In cats, there are three eosinophilic skin diseases.
An eosinophilic ulcer is a well-circumscribed erosive to ulcerative lesion most commonly present on the dorsal lips. It is most commonly associated with allergic skin diseases in cats, particularly flea bite hypersensitivity, but can be observed in some cats with environmental and/or adverse food reactions. This lesion can also develop as a result of inflammation (eg, trauma).
Diagnosis is based on the clinical signs, and its presence should trigger a work-up for parasitic and/or environmental allergies. Lesion evaluation should include a hair trichogram for Demodex mites, an impression smear, Wood's examination, and in at-risk cases, dermatophyte culture. Biopsy is indicated if there is no response to appropriate treatment and/or if the lesion develops suddenly and is destructive. When present unilaterally, other oral neoplasia should be considered..
Eosinophilic plaque is an intensely pruritic exudative lesion that can occur anywhere on the body of the cat. It is the result of self-trauma from pruritus. Skin cytology shows eosinophilic and neutrophilic exudation. The most common trigger is flea bite hypersensitivity and/or allergy skin disease due to environmental or adverse food reactions. This is one manifestation of feline pyoderma; treatment is with systemic antibiotics based upon culture and susceptibility. Flea control should be instituted or re-evaluated. Recurrent lesions are the hallmark of underlying allergic skin diseases. Histology shows a diffuse eosinophilic dermatitis with marked epidermal inter- and intracellular edema and vesicles containing eosinophils. Mast cells may also be present in the dermis. Peripheral eosinophilia is common.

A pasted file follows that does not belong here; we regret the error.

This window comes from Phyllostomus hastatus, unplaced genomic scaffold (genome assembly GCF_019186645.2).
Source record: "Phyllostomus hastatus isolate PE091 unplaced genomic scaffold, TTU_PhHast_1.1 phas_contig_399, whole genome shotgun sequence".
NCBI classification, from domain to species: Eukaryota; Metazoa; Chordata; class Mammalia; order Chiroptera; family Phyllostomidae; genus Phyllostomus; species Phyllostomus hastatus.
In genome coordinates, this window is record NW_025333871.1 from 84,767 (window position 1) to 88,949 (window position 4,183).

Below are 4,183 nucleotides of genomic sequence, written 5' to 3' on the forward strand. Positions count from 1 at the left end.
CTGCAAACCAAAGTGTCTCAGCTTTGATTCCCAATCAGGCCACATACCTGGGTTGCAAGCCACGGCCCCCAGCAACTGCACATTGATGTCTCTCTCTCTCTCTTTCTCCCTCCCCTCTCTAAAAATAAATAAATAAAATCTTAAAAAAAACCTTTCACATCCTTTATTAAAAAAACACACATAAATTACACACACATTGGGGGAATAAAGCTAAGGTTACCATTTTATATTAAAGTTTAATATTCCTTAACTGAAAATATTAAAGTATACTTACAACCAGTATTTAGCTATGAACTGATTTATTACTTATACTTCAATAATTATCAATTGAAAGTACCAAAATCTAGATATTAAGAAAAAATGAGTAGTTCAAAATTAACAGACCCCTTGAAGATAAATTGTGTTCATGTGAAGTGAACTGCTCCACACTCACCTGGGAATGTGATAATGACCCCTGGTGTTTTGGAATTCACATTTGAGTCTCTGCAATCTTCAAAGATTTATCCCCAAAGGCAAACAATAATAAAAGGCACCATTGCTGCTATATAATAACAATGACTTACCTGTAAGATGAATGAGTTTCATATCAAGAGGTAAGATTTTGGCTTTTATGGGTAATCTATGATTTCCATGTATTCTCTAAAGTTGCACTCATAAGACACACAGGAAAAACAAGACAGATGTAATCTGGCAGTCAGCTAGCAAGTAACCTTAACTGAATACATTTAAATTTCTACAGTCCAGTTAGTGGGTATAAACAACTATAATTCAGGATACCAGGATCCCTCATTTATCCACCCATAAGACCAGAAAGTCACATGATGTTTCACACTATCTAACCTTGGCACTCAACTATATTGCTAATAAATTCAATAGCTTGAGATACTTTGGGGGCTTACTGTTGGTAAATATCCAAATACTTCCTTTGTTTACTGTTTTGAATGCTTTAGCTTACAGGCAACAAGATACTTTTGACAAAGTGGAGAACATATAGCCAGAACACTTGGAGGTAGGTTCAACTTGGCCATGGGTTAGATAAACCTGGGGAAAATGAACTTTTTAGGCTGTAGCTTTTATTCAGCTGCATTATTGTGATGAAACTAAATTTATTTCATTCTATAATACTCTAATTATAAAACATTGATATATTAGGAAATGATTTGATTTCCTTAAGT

Focal eosinophilic granuloma is characterized by firm nodules in the skin. Lesions can occur anywhere on the body. and the most common trigger is insect bite hypersensitivity. Lesions on the ears are common in cats that have mosquito bite hypersensitivity. Chin and lip lesions are common in cats with flea bite hypersensitivity. Pencil-like thickenings on the caudal thighs are rarely seen anymore due to the widespread use of flea preventives; the underlying trigger was flea bite hypersensitivity. Histologically, a granulomatous inflammatory response surrounds collagen fibers. Tissue and peripheral eosinophilia are marked when the lesions are in the mouth but vary when lesions are on the skin. Lesions will resolve when the underlying trigger is treated.
These conditions are not diseases, per se, but rather clinical signs. The presence of these lesions should alert the clinician to look for common causes of allergy in the cat, the most common being flea bite hypersensitivity. Thorough treatment with flea preventive medication should be started and maintained for 2–4 months. Lip ulcers and exudative lesions often improve with concurrent antibiotic therapy based upon culture and susceptibility, and this should be the first treatment approach. Empirical antibiotic therapy should not be used. If lesions do not resolve with aggressive flea control and antibiotic use, then anti-inflammatory dosages of prednisolone or triamcinolone acetate can be used. Resolution may take several weeks. Cats with recurrent lesions may have feline hypersensitivity disorder, and testing for environmental allergens and/or a food trial may be indicated. Rarely, an underlying trigger cannot be identified, and feline cyclosporine liquid suspensions (7 mg/kg, PO, once daily) may be helpful.
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